2. Say you do have that enum in the app (manual or autogenerated). Check how many places you actually use "adp" or "aed" in the app – are there any at all? I guess there would be none... Typically apps don't need such enums.

Unless this is an exercise on how to use macros I don't see a point...

  1. will try that, but not sure it's possible (like the try case that I need to wrap in ticks)
  2. it's actually is updating annually, which is why it's autogenerated in shellscript right now. Most of the time I don't need to add a corresponding case, since I need this enum mostly to ensure the ISO-4217 code I got from backend is correct and may be used for price formatting later. (see my library for this)
  3. I have at least rub, usd and eur in my code for a fallback scenarios

Late reply, but you need a declaration macro to introduce new type definitions.

Like this:

@freestanding(declaration, names: named(Currency))
public macro generateCurrenciesEnum() = #externalMacro(
    module: "CurrencyCodeMacroMacros", 
    type: "GenerateCurrenciesEnumMacro"
import SwiftCompilerPlugin
import SwiftSyntax
import SwiftSyntaxBuilder
import SwiftSyntaxMacros

public struct GenerateCurrenciesEnumMacro: DeclarationMacro {
    public static func expansion(
        of node: some FreestandingMacroExpansionSyntax,
        in context: some MacroExpansionContext
    ) throws -> [DeclSyntax] {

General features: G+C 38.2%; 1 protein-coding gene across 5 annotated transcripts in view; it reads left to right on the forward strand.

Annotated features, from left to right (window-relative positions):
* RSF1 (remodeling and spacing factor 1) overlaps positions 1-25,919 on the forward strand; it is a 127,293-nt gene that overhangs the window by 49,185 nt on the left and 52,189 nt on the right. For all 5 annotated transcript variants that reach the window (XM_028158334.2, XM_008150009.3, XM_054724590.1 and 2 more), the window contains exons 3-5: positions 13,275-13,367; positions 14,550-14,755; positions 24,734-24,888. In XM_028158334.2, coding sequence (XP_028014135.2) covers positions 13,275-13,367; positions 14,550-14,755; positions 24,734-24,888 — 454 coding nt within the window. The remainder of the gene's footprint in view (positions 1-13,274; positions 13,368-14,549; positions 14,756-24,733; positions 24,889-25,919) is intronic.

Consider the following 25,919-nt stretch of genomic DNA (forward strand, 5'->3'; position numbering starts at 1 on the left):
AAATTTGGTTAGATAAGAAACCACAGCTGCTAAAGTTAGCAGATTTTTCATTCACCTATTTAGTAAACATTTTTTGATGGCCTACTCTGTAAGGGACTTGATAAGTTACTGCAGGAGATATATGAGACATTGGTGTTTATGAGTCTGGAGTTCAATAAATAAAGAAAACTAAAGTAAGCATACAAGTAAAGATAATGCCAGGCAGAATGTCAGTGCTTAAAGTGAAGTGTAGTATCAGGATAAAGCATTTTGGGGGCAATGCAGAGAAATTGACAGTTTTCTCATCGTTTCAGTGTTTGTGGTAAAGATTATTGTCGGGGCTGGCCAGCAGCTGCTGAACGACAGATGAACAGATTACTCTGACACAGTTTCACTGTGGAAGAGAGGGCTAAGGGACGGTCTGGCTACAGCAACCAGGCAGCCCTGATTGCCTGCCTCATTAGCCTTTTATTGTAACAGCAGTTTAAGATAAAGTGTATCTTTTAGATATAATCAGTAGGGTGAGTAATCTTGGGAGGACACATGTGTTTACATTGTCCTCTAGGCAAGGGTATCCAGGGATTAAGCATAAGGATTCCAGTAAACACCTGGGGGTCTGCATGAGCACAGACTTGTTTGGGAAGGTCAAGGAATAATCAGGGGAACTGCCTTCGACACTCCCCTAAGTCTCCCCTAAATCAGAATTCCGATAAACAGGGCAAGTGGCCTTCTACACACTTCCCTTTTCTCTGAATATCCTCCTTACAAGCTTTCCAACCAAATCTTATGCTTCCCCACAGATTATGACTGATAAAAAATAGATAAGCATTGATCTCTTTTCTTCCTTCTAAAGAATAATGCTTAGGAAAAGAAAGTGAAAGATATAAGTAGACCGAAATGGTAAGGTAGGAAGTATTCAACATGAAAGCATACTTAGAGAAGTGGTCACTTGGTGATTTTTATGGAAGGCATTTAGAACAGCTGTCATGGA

return [
            enum Currency: String, CaseIterable {
                case adp = "ADP"
                case aed = "AED"

struct CurrencyCodeMacroPlugin: CompilerPlugin {
    let providingMacros: [Macro.Type] = [


import CurrencyCodeMacro


Just out of curiosity, what's the purpose of this versus a normal Swift package?
Either way, you're invoking SPM – and doing this via a macro, with all the additional ceremony, feels like using a sledgehammer to crack a nut, so to speak.

First of all, to find out how macros work
Second, to automate this enum at compiletime without need in any script phase

Ah, fair enough on the learning point.

What benefit do you get from compile time generation of this enum versus just putting it in a separate Swift package, though? That seems like a more appropriate use for something like this, and then you won't even need to incur the huge cost of building Swift Syntax.

It’s already a cocoapods pod, but country and currency codes are not that static as they seem. Nearly each major iOS release this enum is generated differently. So, I could use some stencil template with Sourcery. But this task looks like a candidate for swift macro